1948’s Oscar winner for Best Original Screenplay comes in the form of The Bachelor and the Bobby-Soxer, written by Sidney Sheldon.
Starring Cary Grant, Myrna Loy and Shirley Temple, the movie follows Margaret and Susan Turner, sisters living together with a mother-daughter sort of relationship. Margaret is an uptight, emotion-avoiding judge, while Susan is an emotion-driven, precocious 17-year-old high-school student. Their relationship is summed up well in the first five minutes when Margaret says to Susan, “You know I’d die for you, but sometimes it’s very hard living with you.”
We have two meet-cutes right away, when Margaret lets Richard Nugent, a playboy artist, off the hook for a brawl in which he played a part. That one is quickly followed by Susan falling for Richard as he gives a speech on art at her high school. Susan quickly decides Richard is her knight in shining armor, and she schemes herself into his apartment unbeknownst to him. Chaos, of course, ensues. Richard is arrested, but they decide to drop the charges if he agrees to pretend to date Susan in order to let her outgrow her little fantasy without scarring her for life.
Got all that? OK. What follows is an enjoyable if predictable romantic comedy with amusing performances from all parties. I believe this may have been my first Cary Grant film, and I understood Margaret’s point when she told Richard, “I’ve never been subjected to such charm before.”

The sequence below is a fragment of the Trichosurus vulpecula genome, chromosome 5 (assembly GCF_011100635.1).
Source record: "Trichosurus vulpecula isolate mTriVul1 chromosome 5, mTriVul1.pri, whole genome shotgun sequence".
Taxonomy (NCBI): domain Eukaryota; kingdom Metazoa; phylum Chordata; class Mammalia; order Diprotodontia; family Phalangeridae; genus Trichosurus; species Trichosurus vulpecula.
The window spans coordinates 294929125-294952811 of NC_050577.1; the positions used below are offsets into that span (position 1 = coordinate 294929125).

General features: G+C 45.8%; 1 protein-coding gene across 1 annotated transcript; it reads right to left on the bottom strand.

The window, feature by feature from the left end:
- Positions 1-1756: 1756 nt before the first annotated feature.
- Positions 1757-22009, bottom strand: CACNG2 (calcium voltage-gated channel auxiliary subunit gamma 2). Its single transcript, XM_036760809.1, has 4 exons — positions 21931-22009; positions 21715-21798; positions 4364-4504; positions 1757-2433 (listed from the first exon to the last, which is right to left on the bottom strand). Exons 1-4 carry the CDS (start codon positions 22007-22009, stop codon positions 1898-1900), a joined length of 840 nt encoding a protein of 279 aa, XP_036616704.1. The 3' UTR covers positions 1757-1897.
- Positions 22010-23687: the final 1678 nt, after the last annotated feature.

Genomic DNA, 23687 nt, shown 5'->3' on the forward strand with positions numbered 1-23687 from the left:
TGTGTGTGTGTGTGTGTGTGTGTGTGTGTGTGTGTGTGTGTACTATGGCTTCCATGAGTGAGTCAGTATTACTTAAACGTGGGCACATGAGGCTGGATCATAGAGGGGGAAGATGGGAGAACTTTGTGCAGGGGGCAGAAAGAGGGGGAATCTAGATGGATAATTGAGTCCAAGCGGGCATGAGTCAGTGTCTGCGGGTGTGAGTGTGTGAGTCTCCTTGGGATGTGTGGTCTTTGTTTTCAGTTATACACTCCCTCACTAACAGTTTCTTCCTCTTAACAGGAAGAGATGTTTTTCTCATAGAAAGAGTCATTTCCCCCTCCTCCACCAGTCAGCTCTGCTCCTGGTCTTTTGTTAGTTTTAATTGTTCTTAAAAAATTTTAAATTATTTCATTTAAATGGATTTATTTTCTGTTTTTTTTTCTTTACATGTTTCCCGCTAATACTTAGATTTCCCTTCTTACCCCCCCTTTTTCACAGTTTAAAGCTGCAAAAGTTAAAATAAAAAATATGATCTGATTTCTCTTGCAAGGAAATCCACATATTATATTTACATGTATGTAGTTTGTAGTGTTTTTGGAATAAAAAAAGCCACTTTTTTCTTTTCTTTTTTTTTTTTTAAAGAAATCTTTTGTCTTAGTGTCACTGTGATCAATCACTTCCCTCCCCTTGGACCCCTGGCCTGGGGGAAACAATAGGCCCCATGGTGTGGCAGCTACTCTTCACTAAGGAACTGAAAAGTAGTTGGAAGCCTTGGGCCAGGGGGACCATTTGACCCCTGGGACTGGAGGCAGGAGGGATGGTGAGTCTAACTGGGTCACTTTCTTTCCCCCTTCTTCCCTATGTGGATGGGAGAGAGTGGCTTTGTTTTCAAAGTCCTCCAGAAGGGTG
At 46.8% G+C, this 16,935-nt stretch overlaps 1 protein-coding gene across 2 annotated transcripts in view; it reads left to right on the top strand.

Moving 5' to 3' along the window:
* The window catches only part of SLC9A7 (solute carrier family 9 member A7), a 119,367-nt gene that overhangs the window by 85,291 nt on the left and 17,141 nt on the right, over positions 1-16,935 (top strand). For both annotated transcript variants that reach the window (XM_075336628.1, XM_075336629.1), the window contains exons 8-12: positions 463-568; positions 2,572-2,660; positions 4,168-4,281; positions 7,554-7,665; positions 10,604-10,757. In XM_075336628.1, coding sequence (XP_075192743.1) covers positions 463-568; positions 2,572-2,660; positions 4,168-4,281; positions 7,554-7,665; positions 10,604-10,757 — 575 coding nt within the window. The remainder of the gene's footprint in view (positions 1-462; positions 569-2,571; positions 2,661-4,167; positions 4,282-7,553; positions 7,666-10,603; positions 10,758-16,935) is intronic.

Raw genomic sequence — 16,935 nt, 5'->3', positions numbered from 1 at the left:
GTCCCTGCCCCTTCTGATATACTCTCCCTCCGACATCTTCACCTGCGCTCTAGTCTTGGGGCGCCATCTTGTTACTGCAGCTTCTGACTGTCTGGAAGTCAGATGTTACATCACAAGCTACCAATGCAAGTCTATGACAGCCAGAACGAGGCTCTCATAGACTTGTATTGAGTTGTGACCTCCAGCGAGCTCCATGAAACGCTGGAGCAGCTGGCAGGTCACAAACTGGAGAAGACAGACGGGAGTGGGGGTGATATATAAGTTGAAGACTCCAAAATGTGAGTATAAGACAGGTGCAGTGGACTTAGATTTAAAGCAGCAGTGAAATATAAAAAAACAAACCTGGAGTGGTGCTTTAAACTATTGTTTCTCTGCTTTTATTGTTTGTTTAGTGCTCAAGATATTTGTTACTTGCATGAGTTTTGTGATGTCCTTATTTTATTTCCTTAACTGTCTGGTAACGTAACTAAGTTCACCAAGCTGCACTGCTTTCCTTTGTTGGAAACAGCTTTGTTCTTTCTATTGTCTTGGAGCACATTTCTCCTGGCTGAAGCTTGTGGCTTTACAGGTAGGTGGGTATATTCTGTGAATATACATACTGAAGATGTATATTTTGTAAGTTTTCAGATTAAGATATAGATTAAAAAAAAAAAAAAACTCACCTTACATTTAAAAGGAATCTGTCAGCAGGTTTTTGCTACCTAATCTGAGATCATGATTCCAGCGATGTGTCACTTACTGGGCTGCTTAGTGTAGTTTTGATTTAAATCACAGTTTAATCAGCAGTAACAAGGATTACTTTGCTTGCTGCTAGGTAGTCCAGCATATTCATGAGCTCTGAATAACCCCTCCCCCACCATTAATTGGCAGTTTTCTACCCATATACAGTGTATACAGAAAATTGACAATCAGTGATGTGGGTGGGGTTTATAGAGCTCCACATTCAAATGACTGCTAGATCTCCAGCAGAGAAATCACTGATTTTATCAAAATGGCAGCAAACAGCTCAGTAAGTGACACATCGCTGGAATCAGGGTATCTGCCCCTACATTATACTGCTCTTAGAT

The dinner scene where the strings of everyone’s schemes unravel is very well-done, and it’s always fun to see refined men doing unrefined things like the potato sack race, three-legged race and obstacle course during the picnic sequence. Additionally, the last scene went for a great bit of bookend dialog instead of the typical rom-com cheese ending, which I appreciated.
The movie’s not phenomenal, but, thanks for the clever and sharply delivered dialog, it’s the first chronologically in the project that’s been consistently enjoyable.
Set-up: Richard has just complimented Margaret on her dress.
Margaret: “You said that gracefully. Perhaps the result of practice?”
Richard: “You said that ungraciously. Perhaps the result of practice, hm?”